A pet African Grey Parrot

Exotic animals belong in the wild, not our homes

Wildlife trade

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Help us protect wildlife by keeping them where they belong. In the wild.

Image credit: World Animal Protection / Jeremy Sutton-Hibbert

Every year, millions of wild animals are captured to become pets of people who are unable to properly care for them.

Wild animals like snakes, parrots, tortoises, and such are often sold to people as ‘exotic pets’ by the multi-billion-dollar global wildlife trade.

However, most people are unaware about how this industry cruelly snatches these animals from their natural habitats and profits from their suffering.

Most people are unequipped to care for these wild animals as it is not possible to replicate the space and freedom they would have in the wild. The small and uncomfortable confinements that they are kept in cause them major distress as they cannot express their natural behaviours, and many of them don’t even survive the exhausting transport.

As their needs are complex, many pet snakes, lizards, tortoises, and turtles die within one year of becoming a pet. Captive-bred ball pythons often have serious genetic defects, while captive green iguanas can suffer from soft bones due to a poor diet, and handling Indian star tortoises can cause them disease and death.

A pet African Grey Parrot

African grey parrots

Ball pythons in plastic containers, Repticon pet expo, Memphis. Credit: World Animal Protection / Aaron Gekoski

Ball pythons

There are legal as well as illegal sides to the fast-growing exotic pet trade, but legality doesn’t matter. Whether they are bred in captivity or caught from the wild, it is still cruelty to rob these living beings of their rich lives in the wild, where they belong.

We urge you to only share your home with domesticated animals like dogs and cats who have evolved over thousands of years to be our companions and whose needs can be completely met as pets. Together, we can we keep wild animals in the wild.

A pet African Grey Parrot

African grey parrots

African grey parrots face horrific cruelty in the exotic pet trade

African grey parrots are sociable and intelligent birds who lead complex and active social lives in the wild. They can fly up to ten miles a day with their lifelong mates and large social groups. But today, they are one of the most illegally trafficked birds in the world.

A poacher typically gets the attention of these rare birds by repeatedly hitting a lure bird who cries out for help. The wild parrots instinctively come to the rescue of the lure bird but find their feet stuck in a cruel trap laid by the poacher. Soon after, the poacher roughly yanks them, uses a machete to chop off their flight feathers, dumps them into wooden boxes and drives off. Many parrots don’t even survive this gruelling journey as it is extremely stressful and exhausting for them.

For a popular choice of pet in Europe, the USA and the Middle East, African grey parrots don’t do well in captivity as a solitary life in a cage is unnatural and distressing to them. Unfortunately, most owners do little to no research before purchasing these unique birds who have complex needs that simply cannot be met in a human household as they cannot thrive in captivity.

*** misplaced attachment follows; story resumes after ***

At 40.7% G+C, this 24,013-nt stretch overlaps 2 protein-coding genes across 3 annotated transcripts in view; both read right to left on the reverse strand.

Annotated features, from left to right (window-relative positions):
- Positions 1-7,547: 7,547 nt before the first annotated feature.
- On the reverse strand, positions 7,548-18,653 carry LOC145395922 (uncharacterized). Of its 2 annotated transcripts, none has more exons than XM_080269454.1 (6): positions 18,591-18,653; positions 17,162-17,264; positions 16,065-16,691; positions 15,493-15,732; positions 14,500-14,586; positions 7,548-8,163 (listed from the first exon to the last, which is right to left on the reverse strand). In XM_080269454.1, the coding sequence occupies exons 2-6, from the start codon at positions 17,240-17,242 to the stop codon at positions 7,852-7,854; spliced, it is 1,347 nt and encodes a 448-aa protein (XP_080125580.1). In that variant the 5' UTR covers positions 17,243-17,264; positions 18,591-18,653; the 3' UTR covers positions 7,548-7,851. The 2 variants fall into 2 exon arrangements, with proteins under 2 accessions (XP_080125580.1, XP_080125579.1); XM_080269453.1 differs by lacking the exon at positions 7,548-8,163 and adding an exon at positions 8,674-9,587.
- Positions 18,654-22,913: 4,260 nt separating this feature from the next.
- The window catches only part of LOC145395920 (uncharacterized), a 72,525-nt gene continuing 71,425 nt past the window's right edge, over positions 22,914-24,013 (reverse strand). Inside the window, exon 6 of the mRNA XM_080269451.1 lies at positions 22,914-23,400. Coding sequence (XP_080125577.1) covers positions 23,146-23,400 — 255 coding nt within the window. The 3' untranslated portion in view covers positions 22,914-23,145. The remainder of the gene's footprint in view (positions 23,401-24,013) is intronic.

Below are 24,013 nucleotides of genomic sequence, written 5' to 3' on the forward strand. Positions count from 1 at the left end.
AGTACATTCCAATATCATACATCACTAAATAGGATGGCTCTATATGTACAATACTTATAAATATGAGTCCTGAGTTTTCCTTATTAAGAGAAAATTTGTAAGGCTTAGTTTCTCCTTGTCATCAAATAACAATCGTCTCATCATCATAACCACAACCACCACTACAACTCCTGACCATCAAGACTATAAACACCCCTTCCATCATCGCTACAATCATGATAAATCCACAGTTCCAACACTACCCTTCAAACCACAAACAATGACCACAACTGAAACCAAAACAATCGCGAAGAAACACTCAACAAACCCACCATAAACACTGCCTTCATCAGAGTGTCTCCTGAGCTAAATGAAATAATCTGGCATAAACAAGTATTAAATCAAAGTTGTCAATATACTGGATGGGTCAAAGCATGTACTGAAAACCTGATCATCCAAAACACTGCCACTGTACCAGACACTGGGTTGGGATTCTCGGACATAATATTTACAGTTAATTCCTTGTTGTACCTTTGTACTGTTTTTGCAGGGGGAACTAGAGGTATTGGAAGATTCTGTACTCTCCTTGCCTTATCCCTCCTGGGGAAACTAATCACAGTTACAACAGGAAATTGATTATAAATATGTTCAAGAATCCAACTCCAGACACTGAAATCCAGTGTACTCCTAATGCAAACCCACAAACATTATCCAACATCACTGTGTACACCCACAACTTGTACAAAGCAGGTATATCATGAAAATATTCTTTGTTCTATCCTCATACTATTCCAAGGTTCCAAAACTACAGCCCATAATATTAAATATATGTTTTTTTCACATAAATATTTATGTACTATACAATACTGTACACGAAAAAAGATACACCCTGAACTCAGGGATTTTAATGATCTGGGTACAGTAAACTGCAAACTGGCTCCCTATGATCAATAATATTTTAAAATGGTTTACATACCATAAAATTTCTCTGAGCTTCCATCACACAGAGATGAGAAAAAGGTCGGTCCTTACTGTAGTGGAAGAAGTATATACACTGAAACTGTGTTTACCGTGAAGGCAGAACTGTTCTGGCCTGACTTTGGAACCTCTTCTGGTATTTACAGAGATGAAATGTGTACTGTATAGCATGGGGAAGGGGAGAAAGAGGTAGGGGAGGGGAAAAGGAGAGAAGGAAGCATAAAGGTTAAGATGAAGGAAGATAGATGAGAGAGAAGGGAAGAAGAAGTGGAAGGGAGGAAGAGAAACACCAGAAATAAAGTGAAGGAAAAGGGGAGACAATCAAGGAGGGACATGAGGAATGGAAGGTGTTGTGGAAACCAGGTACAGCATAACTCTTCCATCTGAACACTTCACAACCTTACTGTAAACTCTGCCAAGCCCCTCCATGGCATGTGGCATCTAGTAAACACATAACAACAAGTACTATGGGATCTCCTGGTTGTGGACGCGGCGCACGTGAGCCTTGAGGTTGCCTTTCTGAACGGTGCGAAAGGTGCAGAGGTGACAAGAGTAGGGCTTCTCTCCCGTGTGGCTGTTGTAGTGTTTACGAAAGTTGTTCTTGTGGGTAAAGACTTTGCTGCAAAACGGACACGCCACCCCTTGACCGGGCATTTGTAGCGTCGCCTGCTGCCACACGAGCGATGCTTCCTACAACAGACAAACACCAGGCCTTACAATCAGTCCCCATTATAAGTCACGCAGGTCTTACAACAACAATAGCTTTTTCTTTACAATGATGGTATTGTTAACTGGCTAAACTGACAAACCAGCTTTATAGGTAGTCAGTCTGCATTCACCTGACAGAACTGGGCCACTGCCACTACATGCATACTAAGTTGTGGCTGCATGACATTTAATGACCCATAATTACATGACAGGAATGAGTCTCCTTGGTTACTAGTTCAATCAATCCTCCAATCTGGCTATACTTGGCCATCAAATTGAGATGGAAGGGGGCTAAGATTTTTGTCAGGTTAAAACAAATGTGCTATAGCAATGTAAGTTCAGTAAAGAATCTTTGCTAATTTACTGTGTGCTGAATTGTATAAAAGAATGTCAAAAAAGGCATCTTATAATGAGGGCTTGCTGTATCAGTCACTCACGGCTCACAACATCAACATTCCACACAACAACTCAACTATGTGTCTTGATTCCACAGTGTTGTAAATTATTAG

With your support, we can keep these vulnerable birds in the wild and encourage people to only adopt domesticated animals who’ve evolved over thousands of years to be our companions, and whose needs can be completely met as pets.

Wild African Grey Parrot, Uganda

Wild at heart

Read our 'Wild at Heart' report and learn about the cruelty of the exotic pet trade.

Ball pythons at a pet expo

Ball pythons

Ball pythons are suffering in silence

Ball pythons are sensitive animals with complex needs who are wrongly regarded as being a good ‘starter pet’ because of a misconception that they require very little specialised care. They are one of Africa’s most traded live animals and one of the most popular snakes in the global exotic pet trade.

Most exported Ball pythons have been reported as ranched, which involves the collection of females carrying or developing their eggs (gravid) from the wild to be kept at farms until the eggs have hatched. They are exported as juveniles at just 15 to 30 days post-hatching with minimal to non-existent monitoring. The horrendous journey causes them great suffering which continues in the hands of traders and pet shops.

Before sale, they are cruelly stuffed into tiny plastic containers with no space for them to move or shelter, no water and nothing to help these sensitive animals regulate their body temperature. Sadly, most new owners are ill-prepared to provide the specialist care these sensitive animals need and many die as a result.

The global wildlife trade causes these snakes to undergo horrific suffering and puts people at risk too. Together we can work towards having a permanent ban imposed on all wildlife trade protecting wild animals in the wild, eliminating animal suffering in captivity will also help to prevent major health epidemics.

Wild ball python, Ghana

Suffering in silence

Read our 'Suffering in silence' report and learn how we uncovered the cruelty of the global trade in ball pythons.